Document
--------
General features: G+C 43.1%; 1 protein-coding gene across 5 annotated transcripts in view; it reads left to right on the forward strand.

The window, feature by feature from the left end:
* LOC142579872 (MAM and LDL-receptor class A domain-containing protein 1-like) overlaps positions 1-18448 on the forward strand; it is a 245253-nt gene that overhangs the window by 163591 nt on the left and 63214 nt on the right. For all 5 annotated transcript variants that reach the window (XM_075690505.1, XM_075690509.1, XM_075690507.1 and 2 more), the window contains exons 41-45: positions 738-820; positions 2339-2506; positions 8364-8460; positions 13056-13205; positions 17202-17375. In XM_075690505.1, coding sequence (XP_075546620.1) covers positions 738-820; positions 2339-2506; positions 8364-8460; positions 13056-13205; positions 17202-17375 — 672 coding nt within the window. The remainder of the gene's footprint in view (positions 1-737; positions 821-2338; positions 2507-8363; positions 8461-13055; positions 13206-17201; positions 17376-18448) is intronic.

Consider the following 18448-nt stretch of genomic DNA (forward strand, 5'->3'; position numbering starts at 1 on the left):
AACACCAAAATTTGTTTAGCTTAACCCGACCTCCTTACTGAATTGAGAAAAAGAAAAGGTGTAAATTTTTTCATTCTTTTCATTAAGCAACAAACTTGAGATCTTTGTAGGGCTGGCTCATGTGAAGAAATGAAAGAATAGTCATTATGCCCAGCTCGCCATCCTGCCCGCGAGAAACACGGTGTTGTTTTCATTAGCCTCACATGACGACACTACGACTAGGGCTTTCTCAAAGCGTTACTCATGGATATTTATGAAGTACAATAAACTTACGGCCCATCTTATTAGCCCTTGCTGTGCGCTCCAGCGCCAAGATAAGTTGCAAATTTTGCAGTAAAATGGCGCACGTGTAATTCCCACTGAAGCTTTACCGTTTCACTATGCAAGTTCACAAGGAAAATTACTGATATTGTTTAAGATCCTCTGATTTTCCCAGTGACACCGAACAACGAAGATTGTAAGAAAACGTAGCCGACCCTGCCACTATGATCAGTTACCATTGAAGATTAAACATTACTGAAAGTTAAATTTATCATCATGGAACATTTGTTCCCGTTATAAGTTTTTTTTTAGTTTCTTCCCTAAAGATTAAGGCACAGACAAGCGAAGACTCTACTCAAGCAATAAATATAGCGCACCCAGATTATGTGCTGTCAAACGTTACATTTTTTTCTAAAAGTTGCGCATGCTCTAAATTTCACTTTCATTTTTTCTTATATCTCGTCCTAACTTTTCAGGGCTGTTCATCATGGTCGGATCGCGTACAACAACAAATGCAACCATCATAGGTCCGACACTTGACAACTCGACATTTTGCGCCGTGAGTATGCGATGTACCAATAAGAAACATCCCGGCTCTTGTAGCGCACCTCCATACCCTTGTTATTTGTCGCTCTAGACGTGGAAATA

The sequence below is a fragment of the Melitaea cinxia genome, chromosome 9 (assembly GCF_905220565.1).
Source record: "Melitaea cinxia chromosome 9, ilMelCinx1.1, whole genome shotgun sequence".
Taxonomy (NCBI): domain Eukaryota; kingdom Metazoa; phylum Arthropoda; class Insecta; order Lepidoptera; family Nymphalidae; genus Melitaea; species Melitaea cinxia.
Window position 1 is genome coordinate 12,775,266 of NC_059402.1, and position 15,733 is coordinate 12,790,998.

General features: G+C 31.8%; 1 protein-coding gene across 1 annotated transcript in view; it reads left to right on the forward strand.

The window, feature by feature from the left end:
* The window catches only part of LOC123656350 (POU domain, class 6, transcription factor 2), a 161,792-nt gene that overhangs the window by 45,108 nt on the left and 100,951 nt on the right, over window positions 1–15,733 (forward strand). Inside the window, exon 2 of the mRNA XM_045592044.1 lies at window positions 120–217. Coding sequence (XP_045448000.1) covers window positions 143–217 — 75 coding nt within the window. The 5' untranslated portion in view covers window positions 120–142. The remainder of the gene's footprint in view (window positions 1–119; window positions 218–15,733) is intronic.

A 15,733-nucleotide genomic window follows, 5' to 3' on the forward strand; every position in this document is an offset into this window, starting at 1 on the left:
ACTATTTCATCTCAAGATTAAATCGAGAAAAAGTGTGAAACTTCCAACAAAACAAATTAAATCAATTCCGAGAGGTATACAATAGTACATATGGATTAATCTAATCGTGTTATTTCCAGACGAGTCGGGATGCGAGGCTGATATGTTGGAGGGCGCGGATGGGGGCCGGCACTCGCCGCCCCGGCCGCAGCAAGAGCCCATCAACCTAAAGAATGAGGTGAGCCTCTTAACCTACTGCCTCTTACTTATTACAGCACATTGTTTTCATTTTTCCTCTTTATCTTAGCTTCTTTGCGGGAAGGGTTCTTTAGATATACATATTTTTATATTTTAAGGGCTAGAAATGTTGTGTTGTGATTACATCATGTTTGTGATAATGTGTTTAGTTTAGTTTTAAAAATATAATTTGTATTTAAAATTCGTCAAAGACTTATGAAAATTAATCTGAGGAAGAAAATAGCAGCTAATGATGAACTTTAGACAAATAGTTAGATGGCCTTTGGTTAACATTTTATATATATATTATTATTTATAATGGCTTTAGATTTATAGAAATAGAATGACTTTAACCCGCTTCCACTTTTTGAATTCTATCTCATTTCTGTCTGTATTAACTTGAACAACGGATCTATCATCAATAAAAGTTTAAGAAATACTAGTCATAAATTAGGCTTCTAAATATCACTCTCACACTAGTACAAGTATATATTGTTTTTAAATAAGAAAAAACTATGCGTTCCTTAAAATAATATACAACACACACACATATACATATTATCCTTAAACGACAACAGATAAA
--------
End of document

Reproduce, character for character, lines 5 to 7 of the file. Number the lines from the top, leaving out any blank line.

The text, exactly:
AACACCAAAATTTGTTTAGCTTAACCCGACCTCCTTACTGAATTGAGAAAAAGAAAAGGTGTAAATTTTTTCATTCTTTTCATTAAGCAACAAACTTGAGATCTTTGTAGGGCTGGCTCATGTGAAGAAATGAAAGAATAGTCATTATGCCCAGCTCGCCATCCTGCCCGCGAGAAACACGGTGTTGTTTTCATTAGCCTCACATGACGACACTACGACTAGGGCTTTCTCAAAGCGTTACTCATGGATATTTATGAAGTACAATAAACTTACGGCCCATCTTATTAGCCCTTGCTGTGCGCTCCAGCGCCAAGATAAGTTGCAAATTTTGCAGTAAAATGGCGCACGTGTAATTCCCACTGAAGCTTTACCGTTTCACTATGCAAGTTCACAAGGAAAATTACTGATATTGTTTAAGATCCTCTGATTTTCCCAGTGACACCGAACAACGAAGATTGTAAGAAAACGTAGCCGACCCTGCCACTATGATCAGTTACCATTGAAGATTAAACATTACTGAAAGTTAAATTTATCATCATGGAACATTTGTTCCCGTTATAAGTTTTTTTTTAGTTTCTTCCCTAAAGATTAAGGCACAGACAAGCGAAGACTCTACTCAAGCAATAAATATAGCGCACCCAGATTATGTGCTGTCAAACGTTACATTTTTTTCTAAAAGTTGCGCATGCTCTAAATTTCACTTTCATTTTTTCTTATATCTCGTCCTAACTTTTCAGGGCTGTTCATCATGGTCGGATCGCGTACAACAACAAATGCAACCATCATAGGTCCGACACTTGACAACTCGACATTTTGCGCCGTGAGTATGCGATGTACCAATAAGAAACATCCCGGCTCTTGTAGCGCACCTCCATACCCTTGTTATTTGTCGCTCTAGACGTGGAAATA

The sequence below is a fragment of the Melitaea cinxia genome, chromosome 9 (assembly GCF_905220565.1).
Source record: "Melitaea cinxia chromosome 9, ilMelCinx1.1, whole genome shotgun sequence".